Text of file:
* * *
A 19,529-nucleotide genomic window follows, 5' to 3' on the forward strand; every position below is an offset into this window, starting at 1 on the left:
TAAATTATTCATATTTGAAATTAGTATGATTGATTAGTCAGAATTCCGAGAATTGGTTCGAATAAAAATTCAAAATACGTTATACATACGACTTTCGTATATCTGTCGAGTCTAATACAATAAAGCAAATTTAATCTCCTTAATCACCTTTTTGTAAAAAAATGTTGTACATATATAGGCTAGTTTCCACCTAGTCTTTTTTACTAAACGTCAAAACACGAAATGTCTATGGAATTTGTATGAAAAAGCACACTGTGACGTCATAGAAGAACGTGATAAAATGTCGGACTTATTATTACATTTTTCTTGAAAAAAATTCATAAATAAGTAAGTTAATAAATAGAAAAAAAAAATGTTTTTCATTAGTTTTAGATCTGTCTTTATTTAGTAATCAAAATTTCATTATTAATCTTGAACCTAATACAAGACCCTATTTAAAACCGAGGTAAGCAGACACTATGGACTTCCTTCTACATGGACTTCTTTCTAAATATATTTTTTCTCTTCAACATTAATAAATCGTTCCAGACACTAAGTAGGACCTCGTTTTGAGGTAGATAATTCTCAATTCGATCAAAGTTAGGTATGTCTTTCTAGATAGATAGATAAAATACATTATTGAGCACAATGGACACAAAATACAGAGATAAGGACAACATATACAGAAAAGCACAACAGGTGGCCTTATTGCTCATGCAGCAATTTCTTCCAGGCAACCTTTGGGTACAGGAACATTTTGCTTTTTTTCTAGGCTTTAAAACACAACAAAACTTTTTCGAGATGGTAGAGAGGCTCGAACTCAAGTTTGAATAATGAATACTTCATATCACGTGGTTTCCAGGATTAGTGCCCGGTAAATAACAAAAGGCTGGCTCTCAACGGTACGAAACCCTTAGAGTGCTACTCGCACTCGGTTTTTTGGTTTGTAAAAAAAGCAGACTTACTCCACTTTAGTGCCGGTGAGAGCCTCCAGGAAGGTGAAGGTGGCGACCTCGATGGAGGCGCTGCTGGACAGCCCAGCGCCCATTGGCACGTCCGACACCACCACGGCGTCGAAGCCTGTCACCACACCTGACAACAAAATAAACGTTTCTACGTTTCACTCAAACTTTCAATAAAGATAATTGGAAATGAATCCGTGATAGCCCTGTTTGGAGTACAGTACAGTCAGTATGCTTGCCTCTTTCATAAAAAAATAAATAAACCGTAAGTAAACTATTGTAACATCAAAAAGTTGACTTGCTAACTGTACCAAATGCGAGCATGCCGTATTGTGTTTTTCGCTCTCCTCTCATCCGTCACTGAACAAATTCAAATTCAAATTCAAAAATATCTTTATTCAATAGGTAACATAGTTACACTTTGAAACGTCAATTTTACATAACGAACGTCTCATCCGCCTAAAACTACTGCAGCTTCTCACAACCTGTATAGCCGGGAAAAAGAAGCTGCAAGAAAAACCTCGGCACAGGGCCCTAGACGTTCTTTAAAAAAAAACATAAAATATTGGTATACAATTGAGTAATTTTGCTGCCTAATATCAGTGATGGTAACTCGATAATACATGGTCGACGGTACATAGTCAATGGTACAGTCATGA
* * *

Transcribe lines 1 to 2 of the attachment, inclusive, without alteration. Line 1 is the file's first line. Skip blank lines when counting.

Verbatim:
A 19,529-nucleotide genomic window follows, 5' to 3' on the forward strand; every position below is an offset into this window, starting at 1 on the left:
TAAATTATTCATATTTGAAATTAGTATGATTGATTAGTCAGAATTCCGAGAATTGGTTCGAATAAAAATTCAAAATACGTTATACATACGACTTTCGTATATCTGTCGAGTCTAATACAATAAAGCAAATTTAATCTCCTTAATCACCTTTTTGTAAAAAAATGTTGTACATATATAGGCTAGTTTCCACCTAGTCTTTTTTACTAAACGTCAAAACACGAAATGTCTATGGAATTTGTATGAAAAAGCACACTGTGACGTCATAGAAGAACGTGATAAAATGTCGGACTTATTATTACATTTTTCTTGAAAAAAATTCATAAATAAGTAAGTTAATAAATAGAAAAAAAAAATGTTTTTCATTAGTTTTAGATCTGTCTTTATTTAGTAATCAAAATTTCATTATTAATCTTGAACCTAATACAAGACCCTATTTAAAACCGAGGTAAGCAGACACTATGGACTTCCTTCTACATGGACTTCTTTCTAAATATATTTTTTCTCTTCAACATTAATAAATCGTTCCAGACACTAAGTAGGACCTCGTTTTGAGGTAGATAATTCTCAATTCGATCAAAGTTAGGTATGTCTTTCTAGATAGATAGATAAAATACATTATTGAGCACAATGGACACAAAATACAGAGATAAGGACAACATATACAGAAAAGCACAACAGGTGGCCTTATTGCTCATGCAGCAATTTCTTCCAGGCAACCTTTGGGTACAGGAACATTTTGCTTTTTTTCTAGGCTTTAAAACACAACAAAACTTTTTCGAGATGGTAGAGAGGCTCGAACTCAAGTTTGAATAATGAATACTTCATATCACGTGGTTTCCAGGATTAGTGCCCGGTAAATAACAAAAGGCTGGCTCTCAACGGTACGAAACCCTTAGAGTGCTACTCGCACTCGGTTTTTTGGTTTGTAAAAAAAGCAGACTTACTCCACTTTAGTGCCGGTGAGAGCCTCCAGGAAGGTGAAGGTGGCGACCTCGATGGAGGCGCTGCTGGACAGCCCAGCGCCCATTGGCACGTCCGACACCACCACGGCGTCGAAGCCTGTCACCACACCTGACAACAAAATAAACGTTTCTACGTTTCACTCAAACTTTCAATAAAGATAATTGGAAATGAATCCGTGATAGCCCTGTTTGGAGTACAGTACAGTCAGTATGCTTGCCTCTTTCATAAAAAAATAAATAAACCGTAAGTAAACTATTGTAACATCAAAAAGTTGACTTGCTAACTGTACCAAATGCGAGCATGCCGTATTGTGTTTTTCGCTCTCCTCTCATCCGTCACTGAACAAATTCAAATTCAAATTCAAAAATATCTTTATTCAATAGGTAACATAGTTACACTTTGAAACGTCAATTTTACATAACGAACGTCTCATCCGCCTAAAACTACTGCAGCTTCTCACAACCTGTATAGCCGGGAAAAAGAAGCTGCAAGAAAAACCTCGGCACAGGGCCCTAGACGTTCTTTAAAAAAAAACATAAAATATTGGTATACAATTGAGTAATTTTGCTGCCTAATATCAGTGATGGTAACTCGATAATACATGGTCGACGGTACATAGTCAATGGTACAGTCATGA